22. The lazy susan of claim 21 wherein said wedge means is an inclined member slidable along a base portion thereof and said means for displacing said wedge means includes a threaded member mounted in a stationary plate for rotation therein so that said threaded member bears against said wedge means to effect displacement thereof.

23. The lazy susan of claim 22 wherein said means on said shaft includes an inclined portion complementary to said inclined member.

24. The lazy susan of claim 23 wherein said means on said shaft includes a bearing member for rotatably mounting said shaft.

25. The lazy susan of claim 21 further comprising means for limiting vertical displacement of said shaft.

26. The lazy susan of claim 25 wherein said means for limiting vertical displacement comprises a stop member which bears against said wedge means, thereby limiting displacement of said wedge means towards said shaft and limiting vertical displacement of said shaft.

Description:

DESCRIPTION

Technical Field

The invention relates to a rotatable shelf assembly, commonly known as a lazy susan, which includes alignment mechanisms for adjusting the position of the cabinet doors relative to the cabinet frame.

Background Art

Rotatable lazy susan assemblies have long been used in in corner kitchen cabinets. Such assemblies have become popular as they allow for access to otherwise inaccessible areas of the cabinets. One of the problems encountered with the prior known assemblies is the difficulty of aligning the doors relative to the cabinet frame which houses the assembly. In order to present a pleasing appearance, it is desirable that the doors be properly aligned within the cabinet and flush with the front face thereof or extending slightly therefrom. A common type of catch mechanism used to maintain the cabinet in a closed position includes a cam rotatable with a shaft and a follower which has a tooth or pawl which fits into a notch in the cam. Various adjustment devices have been provided for such catch mechanisms in order to align the door panels with the cabinet.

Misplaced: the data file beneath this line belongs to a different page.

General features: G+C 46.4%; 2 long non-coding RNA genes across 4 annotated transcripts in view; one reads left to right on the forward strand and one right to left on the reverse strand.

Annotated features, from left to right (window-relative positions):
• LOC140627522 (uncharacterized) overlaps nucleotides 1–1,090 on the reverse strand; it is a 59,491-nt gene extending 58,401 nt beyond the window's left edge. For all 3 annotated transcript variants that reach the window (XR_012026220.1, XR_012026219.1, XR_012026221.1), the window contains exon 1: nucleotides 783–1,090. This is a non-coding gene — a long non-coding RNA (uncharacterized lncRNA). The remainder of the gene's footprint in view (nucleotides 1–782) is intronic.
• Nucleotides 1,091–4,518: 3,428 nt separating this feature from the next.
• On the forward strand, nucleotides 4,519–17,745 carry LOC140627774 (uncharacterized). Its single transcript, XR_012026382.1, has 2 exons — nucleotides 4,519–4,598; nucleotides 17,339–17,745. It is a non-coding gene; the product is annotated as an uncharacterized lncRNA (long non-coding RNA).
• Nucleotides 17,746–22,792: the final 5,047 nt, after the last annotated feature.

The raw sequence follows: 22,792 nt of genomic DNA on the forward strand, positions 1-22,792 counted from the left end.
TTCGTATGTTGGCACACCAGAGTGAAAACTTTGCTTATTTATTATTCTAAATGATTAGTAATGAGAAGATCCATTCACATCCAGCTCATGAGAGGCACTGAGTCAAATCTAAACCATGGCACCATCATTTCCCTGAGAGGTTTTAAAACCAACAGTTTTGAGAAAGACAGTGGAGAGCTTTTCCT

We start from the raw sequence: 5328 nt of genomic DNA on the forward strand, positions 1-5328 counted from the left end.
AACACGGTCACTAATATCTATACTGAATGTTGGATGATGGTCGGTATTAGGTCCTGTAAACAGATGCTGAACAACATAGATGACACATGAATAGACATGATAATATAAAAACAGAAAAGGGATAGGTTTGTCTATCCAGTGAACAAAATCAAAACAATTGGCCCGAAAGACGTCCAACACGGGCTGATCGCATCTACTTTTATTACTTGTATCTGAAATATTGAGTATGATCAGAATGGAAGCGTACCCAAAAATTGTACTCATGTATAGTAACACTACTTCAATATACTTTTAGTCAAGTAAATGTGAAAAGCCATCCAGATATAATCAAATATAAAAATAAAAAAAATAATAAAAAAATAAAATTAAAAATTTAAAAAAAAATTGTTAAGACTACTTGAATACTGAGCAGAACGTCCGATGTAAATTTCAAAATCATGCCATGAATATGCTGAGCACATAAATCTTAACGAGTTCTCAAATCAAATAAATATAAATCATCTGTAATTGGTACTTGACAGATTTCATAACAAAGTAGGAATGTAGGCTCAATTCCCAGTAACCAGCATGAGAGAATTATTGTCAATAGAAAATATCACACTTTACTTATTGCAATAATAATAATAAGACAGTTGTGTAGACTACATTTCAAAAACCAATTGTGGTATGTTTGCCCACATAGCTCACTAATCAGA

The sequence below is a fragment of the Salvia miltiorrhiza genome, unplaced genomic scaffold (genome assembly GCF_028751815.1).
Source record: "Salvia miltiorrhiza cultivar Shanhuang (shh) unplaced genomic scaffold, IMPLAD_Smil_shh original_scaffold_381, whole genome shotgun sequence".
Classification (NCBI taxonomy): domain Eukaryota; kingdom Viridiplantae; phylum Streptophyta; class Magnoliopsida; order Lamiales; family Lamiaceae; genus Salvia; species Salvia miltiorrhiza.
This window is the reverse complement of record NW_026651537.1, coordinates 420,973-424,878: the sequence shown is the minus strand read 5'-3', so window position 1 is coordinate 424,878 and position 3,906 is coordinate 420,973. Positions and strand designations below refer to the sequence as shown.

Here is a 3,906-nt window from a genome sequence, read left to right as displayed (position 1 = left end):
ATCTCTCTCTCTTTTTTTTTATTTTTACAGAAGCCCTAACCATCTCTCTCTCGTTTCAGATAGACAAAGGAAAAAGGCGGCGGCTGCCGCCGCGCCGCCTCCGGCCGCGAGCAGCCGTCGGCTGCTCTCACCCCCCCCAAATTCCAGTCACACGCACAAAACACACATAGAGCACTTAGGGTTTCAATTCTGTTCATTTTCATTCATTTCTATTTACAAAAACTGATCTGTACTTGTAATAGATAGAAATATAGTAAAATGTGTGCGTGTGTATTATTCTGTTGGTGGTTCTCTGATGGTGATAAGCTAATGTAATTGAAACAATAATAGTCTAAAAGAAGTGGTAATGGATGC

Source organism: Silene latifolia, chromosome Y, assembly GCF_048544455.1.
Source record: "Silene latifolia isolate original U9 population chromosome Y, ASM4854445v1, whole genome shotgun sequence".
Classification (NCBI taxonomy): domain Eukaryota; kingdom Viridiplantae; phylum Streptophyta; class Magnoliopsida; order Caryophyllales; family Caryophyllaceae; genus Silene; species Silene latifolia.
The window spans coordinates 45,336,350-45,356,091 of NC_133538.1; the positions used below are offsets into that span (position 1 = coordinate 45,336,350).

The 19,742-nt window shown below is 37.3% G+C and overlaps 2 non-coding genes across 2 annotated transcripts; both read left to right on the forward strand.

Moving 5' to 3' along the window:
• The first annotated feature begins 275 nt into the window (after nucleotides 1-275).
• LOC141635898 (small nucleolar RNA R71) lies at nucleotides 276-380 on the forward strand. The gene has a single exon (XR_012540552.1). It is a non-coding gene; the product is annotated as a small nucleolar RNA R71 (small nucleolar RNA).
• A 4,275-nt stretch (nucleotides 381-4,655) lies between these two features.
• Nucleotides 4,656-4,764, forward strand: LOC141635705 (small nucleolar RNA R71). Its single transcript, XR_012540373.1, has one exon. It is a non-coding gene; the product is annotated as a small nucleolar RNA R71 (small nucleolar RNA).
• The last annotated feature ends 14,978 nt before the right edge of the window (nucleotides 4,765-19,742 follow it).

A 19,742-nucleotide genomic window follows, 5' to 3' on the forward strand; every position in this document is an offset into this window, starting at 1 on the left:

One alignment mechanism for a lazy susan is shown in the Boon U.S. Pat. No. 4,181,037, issued Jan. 1, 1980. The Boon patent discloses a mechanism wherein a worm and bevel gear arrangement is used to vertically align the doors of a lazy susan within a cabinet. Horizontal misalignment of the doors is corrected by rotating the entire alignment mechanism about its vertical axis.

The Campbell, U.S. Pat. No. 3,127,994, issued Apr. 7, 1964, discloses another form of a rotatable shelf assembly for use in corner cabinets including a cam and follower catch as described above. The shaft with which the shelf rotates includes a telescoping member which allows for vertical adjustment of the shaft relative to the cabinet. Rotational alignment of the shelf assembly is accomplished by moving a leaf spring which supports the follower within a bracket and further by moving the bracket relative to the cam. Adjusting the pressure of the follower against the cam allows for easy rotation of the shaft and attached shelves.

The Anderson, U.S. Pat. No. 3,281,197, issued Oct. 25, 1966, includes another form of a corner shelf assembly which includes an annular cam fixed to the shelf frame and a roller journalled on a collar supported on a cabinet. The roller is spring biased so as to bear against the cam surface. The closed position of the cabinet can be adjusted by rotating a screw into the collar so as to bend the support for the roller. The roller fits into a notch in the cam when the door is in the closed position.

The Anderson U.S. Pat. No. 3,266,857, issued Aug. 16, 1966, discloses a shelf structure which includes an adjustment mechanism for vertically adjusting door panels within a cabinet opening. In the structure shown in the Anderson '857 patent rotation of a pivot pin which extends through a lower shaft bearing causes the shaft to shift vertically with respect to the cabinet. In this regard, the lower end of the threaded nut pin is seated in a bearing cup, so that rotation of the pin causes the pivot assembly secured with the shelf to shift upwardly or downwardly along the threaded portion of the pin.

Finally, the Stoeckl patent, U.S. Pat. No. 2,698,776, issued Jan. 4, 1955, discloses a corner cabinet including a lever-like follower which includes a roller which bears against a cam secured with the shelf structure. The cam position is adjusted by rotating a screw which changes the orientation of a notch in the cam relative to the cabinet.

As can be seen, various mechanisms for aligning a shelf structure within a cabinet have been used with cam and follower-type rotary catch devices.

DISCLOSURE OF THE INVENTION